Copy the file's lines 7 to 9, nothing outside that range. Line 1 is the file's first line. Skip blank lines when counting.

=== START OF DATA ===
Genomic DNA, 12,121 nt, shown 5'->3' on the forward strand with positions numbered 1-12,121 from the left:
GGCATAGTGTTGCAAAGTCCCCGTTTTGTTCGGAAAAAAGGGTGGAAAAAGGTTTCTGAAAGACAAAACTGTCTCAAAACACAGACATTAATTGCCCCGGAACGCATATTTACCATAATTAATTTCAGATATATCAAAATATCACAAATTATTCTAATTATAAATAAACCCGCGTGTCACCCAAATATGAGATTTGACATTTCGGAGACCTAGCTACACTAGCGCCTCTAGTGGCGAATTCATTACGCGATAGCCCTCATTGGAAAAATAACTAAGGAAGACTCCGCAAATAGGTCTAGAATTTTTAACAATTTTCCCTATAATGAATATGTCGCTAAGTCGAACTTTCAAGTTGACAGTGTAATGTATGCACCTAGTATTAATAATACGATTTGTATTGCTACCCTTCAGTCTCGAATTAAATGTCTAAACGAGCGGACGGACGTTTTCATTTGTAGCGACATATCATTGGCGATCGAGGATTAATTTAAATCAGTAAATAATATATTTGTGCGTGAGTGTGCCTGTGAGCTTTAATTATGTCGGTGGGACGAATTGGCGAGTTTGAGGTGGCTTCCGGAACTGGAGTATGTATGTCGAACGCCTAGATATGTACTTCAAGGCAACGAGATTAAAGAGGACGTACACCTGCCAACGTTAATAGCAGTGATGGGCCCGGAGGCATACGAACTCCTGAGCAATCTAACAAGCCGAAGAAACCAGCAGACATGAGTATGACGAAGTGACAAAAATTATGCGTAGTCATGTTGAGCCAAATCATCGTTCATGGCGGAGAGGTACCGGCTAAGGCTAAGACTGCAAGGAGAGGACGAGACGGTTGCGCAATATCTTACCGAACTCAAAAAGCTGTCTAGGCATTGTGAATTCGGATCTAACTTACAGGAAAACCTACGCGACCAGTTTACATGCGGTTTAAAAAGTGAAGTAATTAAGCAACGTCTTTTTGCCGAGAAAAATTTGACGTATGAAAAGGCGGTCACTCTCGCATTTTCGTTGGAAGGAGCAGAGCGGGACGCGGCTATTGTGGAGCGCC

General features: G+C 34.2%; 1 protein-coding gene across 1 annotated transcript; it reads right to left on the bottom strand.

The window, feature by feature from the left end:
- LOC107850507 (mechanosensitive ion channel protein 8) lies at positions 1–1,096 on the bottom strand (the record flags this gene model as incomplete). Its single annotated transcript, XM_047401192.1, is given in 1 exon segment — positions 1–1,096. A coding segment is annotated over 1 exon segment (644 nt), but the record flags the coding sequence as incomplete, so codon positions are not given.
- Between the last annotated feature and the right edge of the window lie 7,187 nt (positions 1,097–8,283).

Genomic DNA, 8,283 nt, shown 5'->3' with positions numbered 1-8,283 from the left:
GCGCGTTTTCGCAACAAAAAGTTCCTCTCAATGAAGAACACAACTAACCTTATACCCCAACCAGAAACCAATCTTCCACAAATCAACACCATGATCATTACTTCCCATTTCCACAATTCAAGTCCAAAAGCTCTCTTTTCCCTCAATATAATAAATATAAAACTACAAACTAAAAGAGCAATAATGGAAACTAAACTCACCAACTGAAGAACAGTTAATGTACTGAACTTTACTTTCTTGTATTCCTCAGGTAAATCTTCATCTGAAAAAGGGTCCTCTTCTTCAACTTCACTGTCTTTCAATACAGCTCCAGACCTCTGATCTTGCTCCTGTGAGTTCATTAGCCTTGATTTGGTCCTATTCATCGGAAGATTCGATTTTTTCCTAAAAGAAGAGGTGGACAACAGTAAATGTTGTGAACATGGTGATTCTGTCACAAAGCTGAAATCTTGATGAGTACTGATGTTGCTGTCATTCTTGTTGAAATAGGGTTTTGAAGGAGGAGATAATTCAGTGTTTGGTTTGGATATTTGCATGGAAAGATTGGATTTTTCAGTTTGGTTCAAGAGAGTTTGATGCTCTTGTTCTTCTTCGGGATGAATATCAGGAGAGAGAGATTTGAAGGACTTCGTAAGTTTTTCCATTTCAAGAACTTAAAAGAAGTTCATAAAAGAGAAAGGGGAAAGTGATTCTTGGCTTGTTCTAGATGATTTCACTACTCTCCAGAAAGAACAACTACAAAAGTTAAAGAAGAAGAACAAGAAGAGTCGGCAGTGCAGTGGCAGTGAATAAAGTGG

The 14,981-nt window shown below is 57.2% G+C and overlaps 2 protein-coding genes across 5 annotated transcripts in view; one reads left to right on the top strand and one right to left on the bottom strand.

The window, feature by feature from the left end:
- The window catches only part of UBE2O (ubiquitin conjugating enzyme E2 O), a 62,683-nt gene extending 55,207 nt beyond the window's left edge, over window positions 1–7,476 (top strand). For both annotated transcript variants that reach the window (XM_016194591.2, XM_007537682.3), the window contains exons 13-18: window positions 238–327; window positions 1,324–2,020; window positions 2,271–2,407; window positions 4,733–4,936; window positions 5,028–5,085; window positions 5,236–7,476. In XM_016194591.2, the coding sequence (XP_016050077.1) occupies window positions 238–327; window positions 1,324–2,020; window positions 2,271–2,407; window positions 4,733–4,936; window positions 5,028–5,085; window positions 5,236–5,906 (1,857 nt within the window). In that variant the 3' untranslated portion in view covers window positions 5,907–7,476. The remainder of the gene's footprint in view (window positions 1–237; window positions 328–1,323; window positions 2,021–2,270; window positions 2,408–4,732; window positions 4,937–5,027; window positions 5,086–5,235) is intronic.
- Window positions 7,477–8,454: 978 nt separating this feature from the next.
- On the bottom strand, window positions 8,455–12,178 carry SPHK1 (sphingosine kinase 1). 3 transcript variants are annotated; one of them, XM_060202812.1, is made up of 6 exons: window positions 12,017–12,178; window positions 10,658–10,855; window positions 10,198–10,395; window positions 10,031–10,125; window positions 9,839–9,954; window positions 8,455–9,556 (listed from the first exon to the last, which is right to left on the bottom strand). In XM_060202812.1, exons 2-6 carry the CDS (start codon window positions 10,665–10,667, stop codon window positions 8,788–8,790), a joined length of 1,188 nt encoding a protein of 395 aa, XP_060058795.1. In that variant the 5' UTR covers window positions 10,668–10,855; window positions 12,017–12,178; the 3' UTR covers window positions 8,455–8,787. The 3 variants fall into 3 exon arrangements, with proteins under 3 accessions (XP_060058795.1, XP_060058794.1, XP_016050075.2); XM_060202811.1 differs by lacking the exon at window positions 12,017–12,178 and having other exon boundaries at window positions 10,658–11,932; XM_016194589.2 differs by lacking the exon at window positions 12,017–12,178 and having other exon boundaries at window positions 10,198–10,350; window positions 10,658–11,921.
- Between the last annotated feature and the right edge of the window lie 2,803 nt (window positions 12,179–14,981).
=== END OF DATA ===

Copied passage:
Genomic DNA, 8,283 nt, shown 5'->3' with positions numbered 1-8,283 from the left:
GCGCGTTTTCGCAACAAAAAGTTCCTCTCAATGAAGAACACAACTAACCTTATACCCCAACCAGAAACCAATCTTCCACAAATCAACACCATGATCATTACTTCCCATTTCCACAATTCAAGTCCAAAAGCTCTCTTTTCCCTCAATATAATAAATATAAAACTACAAACTAAAAGAGCAATAATGGAAACTAAACTCACCAACTGAAGAACAGTTAATGTACTGAACTTTACTTTCTTGTATTCCTCAGGTAAATCTTCATCTGAAAAAGGGTCCTCTTCTTCAACTTCACTGTCTTTCAATACAGCTCCAGACCTCTGATCTTGCTCCTGTGAGTTCATTAGCCTTGATTTGGTCCTATTCATCGGAAGATTCGATTTTTTCCTAAAAGAAGAGGTGGACAACAGTAAATGTTGTGAACATGGTGATTCTGTCACAAAGCTGAAATCTTGATGAGTACTGATGTTGCTGTCATTCTTGTTGAAATAGGGTTTTGAAGGAGGAGATAATTCAGTGTTTGGTTTGGATATTTGCATGGAAAGATTGGATTTTTCAGTTTGGTTCAAGAGAGTTTGATGCTCTTGTTCTTCTTCGGGATGAATATCAGGAGAGAGAGATTTGAAGGACTTCGTAAGTTTTTCCATTTCAAGAACTTAAAAGAAGTTCATAAAAGAGAAAGGGGAAAGTGATTCTTGGCTTGTTCTAGATGATTTCACTACTCTCCAGAAAGAACAACTACAAAAGTTAAAGAAGAAGAACAAGAAGAGTCGGCAGTGCAGTGGCAGTGAATAAAGTGG

The 14,981-nt window shown below is 57.2% G+C and overlaps 2 protein-coding genes across 5 annotated transcripts in view; one reads left to right on the top strand and one right to left on the bottom strand.